By the way, as you know, I have always respected and wished well those who left. My dispute with them has not been over their acting on discomfort with the Episcopal Church. My dispute is over why they think their departure vests them with the right to property, particularly at the expense of those who chose to stay.


Closing Down said...
This comment has been removed by the author.
Closing Down said...

And the not-so-merry-go-round starts spinning again.

And we believe the church belongs first to God then to the people of God. A majority of politically minded people supposedly passed a church rule that the building belongs to them instead - without taking that decision back to the people it affected. Much like some of the crap being passed by GC now.

A peaceful solution was being worked out and then abandoned when the new sheriff came to town - with powers not legally given.

We go over this over and and over again. The rule of majority is OK when it flows your way, Scout, and you dismiss it when it doesn't flow in your favor.

The majority of those there, and I would guess the majority of funding as well, decided they wanted to continue the way they worshiped for years and not go the new path of TEC. You don't see it - or don't choose to. You want to follow the new TEC - go and build new buildings devoid of all the symbols that interfere with the new thinking - God devoid of gender and power. Go build them instead of taking the old ones from their Godly owners and then selling them to non-Christians and for non-Christian purposes. Intent, dear Scout. Intent. Don't think for one minute that God is happy with that outcome any more than He is happy with the Litigation, no matter how you and TEC try to spin it.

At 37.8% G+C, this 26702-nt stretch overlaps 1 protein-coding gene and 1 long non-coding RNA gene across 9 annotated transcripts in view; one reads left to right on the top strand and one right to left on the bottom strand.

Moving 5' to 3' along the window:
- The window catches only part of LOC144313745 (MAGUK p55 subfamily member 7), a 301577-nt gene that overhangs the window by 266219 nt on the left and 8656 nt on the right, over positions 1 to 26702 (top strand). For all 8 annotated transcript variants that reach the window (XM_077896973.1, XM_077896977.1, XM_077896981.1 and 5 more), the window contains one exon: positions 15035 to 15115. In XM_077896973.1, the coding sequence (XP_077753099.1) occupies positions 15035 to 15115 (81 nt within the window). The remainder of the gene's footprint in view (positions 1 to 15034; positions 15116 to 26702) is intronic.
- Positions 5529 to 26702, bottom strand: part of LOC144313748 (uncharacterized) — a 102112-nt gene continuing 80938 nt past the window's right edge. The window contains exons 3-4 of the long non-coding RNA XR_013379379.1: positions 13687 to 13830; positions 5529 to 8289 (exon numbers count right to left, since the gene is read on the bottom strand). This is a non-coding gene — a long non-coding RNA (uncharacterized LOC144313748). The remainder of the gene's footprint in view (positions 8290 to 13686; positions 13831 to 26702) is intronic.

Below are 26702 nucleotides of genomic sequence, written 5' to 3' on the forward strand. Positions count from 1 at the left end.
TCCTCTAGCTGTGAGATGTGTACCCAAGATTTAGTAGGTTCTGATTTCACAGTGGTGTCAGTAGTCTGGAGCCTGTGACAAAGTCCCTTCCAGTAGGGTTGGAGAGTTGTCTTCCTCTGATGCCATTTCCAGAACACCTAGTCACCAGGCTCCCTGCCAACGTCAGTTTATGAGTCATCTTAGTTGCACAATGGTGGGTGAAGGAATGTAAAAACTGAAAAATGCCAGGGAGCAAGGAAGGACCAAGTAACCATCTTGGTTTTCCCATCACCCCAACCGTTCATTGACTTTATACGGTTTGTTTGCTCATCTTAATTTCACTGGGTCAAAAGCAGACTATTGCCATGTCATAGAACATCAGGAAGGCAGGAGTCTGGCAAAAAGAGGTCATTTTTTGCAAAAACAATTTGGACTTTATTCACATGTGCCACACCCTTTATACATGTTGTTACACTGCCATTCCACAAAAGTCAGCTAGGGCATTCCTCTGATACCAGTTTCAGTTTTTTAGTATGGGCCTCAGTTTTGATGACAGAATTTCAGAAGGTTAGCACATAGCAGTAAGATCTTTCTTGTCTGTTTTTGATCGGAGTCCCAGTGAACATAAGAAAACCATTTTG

I understand your viewpoint. I firmly believe that other solutions were available and are available if egos are put aside.

What can now be done to please God? We do not believe that is on TEC's agenda in any form. Man's agenda is on the table and it's all about protecting the brand of TEC.

Anonymous said...

Do I recall correctly? Didn't Bishop Lee have the original "Win/Win" solution until Mrs. Schori forced her way in - outside of her canonical constraints?

Thomas D.

DavidH said...

LL2 wrote: "A peaceful solution was being worked out and then abandoned when the new sheriff came to town - with powers not legally given."

Keep repeating this as much as you want and it still won't be true. Fact is that the "Protocol" was DoA with the Diocese's Standing Committee and Executive Board before the PB weighed in.

"The rule of majority is OK when it flows your way... and you dismiss it when it doesn't flow in your favor."

You're actually describing the CANA folks' position equally well. The question has always been which majority matters. In the Episcopal Church and the Diocese of Virginia, it's not the congregational majority.